Elena Davison’s Experience — Tolkien Experience Project (159)

This is one in a series of posts where the content is provided by a guest who has graciously answered five questions about their experience as a Tolkien fan.

To see the idea behind this project, or if you are interested in sharing your own, visit the project homepage. If you enjoy this series, please consider helping us fund the project using the support page.

I want to thank Donato Giancola for allowing me to use his artwork for this project. Prints are available on his website!

Now, on to Elena Davison’s responses:


1. How were you introduced to Tolkien’s work?

The very first time I heard of Tolkien and his work was in a summer camp in around 1998. A couple of people were saying how great The Hobbit is. I thought it was an odd name and didn’t come back to it until the 2001-2003 films were due to come out. After seeing the trailer for FotR, I sought the book out. I got as far as “The King of the Golden Hall” and I gave up. I found it hard to keep up and the language was difficult for the 13-year-old me. Two or three years later I watched all three films, caught the bug and devoured the book.

2. What is your favorite part of Tolkien’s work?

The King of the Golden Hall is now my favourite chapter in TTT. This bit always makes my hair stand on end:

Legolas gazed ahead, shading his eyes from the level shafts of the new-risen sun. ‘I see a white stream that comes down from the snows,’ he said. ‘Where it issues from the shadow of the vale a green hill rises upon the east. A dike and mighty wall and thorny fence encircle it. Within there rise the roofs of houses; and in the midst, set upon a green terrace, there stands aloft a great hall of Men. And it seems to my eyes that it is thatched with gold. The light of it shines far over the land. Golden, too, are the posts of its doors. There men in bright mail stand; but all else within the courts are yet asleep.’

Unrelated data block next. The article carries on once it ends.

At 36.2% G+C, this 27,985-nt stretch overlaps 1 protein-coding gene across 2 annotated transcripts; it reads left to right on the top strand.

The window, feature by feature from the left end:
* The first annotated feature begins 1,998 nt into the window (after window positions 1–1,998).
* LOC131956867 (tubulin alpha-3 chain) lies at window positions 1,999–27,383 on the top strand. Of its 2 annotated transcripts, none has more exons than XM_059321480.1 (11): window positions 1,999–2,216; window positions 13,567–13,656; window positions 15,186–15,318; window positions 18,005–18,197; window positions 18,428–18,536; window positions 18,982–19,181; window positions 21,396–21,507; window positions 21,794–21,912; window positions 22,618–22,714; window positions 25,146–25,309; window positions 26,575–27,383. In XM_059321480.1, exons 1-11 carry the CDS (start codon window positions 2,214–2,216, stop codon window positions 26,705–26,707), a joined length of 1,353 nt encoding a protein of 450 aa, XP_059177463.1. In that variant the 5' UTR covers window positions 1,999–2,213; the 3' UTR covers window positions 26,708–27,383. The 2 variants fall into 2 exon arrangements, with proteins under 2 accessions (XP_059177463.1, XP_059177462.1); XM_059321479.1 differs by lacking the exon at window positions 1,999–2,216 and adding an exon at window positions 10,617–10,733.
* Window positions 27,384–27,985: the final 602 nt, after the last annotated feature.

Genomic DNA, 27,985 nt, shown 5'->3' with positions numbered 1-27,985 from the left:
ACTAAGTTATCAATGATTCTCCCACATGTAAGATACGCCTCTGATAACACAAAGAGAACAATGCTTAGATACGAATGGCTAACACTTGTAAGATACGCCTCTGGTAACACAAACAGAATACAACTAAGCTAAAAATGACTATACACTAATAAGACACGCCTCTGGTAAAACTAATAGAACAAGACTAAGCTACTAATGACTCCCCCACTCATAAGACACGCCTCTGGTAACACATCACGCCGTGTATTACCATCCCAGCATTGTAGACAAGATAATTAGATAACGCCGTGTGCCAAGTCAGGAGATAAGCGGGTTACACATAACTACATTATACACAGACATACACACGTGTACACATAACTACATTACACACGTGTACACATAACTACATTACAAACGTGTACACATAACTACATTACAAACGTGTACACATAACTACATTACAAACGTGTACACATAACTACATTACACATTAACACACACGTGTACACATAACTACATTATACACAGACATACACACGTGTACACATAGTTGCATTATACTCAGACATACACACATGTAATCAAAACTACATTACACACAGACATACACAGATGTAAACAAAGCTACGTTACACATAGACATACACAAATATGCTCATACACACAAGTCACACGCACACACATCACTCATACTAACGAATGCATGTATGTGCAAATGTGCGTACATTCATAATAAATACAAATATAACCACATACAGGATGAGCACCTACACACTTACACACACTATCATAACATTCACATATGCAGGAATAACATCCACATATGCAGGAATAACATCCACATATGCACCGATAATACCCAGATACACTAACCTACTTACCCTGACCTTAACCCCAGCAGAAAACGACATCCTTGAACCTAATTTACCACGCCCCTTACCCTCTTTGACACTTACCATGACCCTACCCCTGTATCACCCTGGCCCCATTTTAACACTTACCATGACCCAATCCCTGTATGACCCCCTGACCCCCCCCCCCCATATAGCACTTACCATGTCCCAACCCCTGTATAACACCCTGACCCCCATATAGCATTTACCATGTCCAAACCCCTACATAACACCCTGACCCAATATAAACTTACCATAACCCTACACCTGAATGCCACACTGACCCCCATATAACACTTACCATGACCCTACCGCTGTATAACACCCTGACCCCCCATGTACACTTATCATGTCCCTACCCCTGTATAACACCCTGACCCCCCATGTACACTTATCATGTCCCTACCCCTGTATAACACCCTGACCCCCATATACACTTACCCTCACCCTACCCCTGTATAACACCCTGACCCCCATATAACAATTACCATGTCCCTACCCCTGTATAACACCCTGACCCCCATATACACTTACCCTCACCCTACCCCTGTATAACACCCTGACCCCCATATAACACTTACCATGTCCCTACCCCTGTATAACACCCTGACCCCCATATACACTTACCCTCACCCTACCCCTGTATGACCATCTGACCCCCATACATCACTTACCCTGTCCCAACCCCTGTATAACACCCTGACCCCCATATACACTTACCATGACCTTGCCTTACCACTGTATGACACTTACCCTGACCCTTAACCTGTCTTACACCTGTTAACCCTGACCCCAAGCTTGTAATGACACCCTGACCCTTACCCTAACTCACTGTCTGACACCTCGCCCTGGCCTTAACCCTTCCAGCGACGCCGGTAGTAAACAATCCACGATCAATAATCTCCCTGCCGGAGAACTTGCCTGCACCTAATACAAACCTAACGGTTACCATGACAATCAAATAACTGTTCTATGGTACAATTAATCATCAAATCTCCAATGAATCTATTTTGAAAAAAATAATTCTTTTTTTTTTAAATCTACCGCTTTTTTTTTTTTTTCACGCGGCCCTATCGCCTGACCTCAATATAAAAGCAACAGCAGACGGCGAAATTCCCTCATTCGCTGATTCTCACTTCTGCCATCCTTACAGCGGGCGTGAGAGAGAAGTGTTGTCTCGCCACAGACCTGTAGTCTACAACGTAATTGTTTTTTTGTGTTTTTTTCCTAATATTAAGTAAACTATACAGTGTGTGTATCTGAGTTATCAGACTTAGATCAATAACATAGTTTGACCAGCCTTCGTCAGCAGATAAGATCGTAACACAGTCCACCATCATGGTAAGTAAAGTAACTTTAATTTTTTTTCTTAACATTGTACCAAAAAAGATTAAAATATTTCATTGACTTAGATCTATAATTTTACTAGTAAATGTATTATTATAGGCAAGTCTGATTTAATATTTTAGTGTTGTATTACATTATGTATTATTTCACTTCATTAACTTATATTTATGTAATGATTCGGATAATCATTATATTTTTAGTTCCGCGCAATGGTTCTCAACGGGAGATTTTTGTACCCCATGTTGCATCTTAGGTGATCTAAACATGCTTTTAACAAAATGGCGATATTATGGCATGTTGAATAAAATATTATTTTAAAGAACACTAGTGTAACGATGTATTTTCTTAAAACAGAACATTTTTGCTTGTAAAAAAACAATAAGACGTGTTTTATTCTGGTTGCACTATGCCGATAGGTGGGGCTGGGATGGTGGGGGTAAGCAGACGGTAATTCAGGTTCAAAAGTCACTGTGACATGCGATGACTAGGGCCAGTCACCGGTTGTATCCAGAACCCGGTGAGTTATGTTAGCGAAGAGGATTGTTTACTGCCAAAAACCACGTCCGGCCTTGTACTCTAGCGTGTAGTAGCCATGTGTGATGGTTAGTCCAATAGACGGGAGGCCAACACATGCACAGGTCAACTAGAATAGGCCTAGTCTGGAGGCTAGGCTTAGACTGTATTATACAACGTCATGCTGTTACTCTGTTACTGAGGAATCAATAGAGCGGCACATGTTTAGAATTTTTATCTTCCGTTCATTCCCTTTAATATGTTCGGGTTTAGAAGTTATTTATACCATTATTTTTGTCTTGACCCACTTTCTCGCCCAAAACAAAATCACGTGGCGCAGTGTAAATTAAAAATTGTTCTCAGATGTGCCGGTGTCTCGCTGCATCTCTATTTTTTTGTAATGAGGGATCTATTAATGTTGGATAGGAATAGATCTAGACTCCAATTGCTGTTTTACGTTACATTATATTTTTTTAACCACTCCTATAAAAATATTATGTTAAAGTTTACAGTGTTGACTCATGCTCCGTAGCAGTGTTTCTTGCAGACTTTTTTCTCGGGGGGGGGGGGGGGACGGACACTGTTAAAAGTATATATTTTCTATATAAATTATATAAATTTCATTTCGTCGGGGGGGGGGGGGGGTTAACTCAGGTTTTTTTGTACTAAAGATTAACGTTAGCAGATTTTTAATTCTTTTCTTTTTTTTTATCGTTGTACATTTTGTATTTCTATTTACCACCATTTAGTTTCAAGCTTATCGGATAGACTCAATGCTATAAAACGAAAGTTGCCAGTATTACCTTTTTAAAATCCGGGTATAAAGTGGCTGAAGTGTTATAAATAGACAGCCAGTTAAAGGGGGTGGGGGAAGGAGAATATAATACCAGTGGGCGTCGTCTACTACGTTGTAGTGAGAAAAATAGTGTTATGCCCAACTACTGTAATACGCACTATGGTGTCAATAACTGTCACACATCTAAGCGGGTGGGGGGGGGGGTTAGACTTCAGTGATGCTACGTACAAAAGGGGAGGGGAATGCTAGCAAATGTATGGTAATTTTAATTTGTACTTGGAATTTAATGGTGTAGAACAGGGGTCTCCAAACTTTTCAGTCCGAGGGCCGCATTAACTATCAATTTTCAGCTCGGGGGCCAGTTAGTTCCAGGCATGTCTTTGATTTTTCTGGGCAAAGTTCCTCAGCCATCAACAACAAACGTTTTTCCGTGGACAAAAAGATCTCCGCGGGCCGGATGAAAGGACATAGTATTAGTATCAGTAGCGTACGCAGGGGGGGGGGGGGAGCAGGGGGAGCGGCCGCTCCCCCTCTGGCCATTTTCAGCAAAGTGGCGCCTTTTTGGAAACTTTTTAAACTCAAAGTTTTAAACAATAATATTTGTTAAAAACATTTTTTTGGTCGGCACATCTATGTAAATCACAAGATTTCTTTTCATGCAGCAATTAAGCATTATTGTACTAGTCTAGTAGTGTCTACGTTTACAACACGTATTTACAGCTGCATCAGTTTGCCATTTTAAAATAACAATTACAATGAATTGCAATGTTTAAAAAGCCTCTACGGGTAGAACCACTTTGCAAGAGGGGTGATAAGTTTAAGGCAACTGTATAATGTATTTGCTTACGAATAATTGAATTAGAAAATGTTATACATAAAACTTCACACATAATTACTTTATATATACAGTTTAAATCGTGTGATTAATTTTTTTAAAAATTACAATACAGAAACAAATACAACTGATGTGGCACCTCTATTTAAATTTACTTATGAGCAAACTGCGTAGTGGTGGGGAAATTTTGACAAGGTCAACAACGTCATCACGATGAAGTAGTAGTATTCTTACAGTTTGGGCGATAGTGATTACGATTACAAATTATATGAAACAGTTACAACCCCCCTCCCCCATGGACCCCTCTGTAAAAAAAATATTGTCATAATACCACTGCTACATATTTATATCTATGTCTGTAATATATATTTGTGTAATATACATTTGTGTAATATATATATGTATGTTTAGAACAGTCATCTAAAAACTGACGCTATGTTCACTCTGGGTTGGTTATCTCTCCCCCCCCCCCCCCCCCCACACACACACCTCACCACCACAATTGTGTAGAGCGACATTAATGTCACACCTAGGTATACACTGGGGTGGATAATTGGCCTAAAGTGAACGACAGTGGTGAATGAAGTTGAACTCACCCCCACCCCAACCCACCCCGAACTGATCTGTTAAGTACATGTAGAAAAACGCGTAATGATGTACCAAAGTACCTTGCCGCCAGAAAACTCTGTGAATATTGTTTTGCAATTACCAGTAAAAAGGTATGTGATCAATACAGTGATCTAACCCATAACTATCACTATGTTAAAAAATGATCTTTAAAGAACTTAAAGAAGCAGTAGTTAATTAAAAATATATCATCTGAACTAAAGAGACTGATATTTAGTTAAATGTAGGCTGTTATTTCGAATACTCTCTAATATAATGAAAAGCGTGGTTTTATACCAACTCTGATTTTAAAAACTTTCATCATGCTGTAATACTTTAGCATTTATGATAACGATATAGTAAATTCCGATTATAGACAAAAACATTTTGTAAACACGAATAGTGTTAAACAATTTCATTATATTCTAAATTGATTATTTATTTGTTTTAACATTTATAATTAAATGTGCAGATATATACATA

Some of the songs, such as Nimrodel, The Road goes ever on, Beren’s Song, To the Sea, I sang of leaves, The song of Beren and Luthien – they are a delight to sing, hum or recite.

3. What is your fondest experience of Tolkien’s work?

There are so many to choose from! Meeting my friends and family at Tolkien Society events probably wins. Singing Tolkien’s songs and reading from his books with friends and family is also very high up on the list.

4. Has the way you approach Tolkien’s work changed over time?

Yes, my association with the Tolkien Society has opened many doors. I’d never have considered the academic approaches not only to the texts but also to the things, people and places within the texts without their influence.

The humour and the running gags between fans are a whole different universe to explore.

Mostly, over time, as I get more familiar with the works, read things I hadn’t read before, listen to people debate things, all of this gives me a sense of belonging to this world and its community.

5. Would you ever recommend Tolkien’s work? Why/Why not?

Yes, because his works are varied. There is something for the escapist, something for the scientist, something for the serious person, something for the child.

As the adaptations and media multiply, there will be variations of his works which should be approachable and suitable for many.

Tolkien’s works fulfil a need similar to that of space exploration, even though they may seem very far apart. A need to dream, imagine and discover things, and it’s not all dragons!


You can read more from Elena on Twitter!

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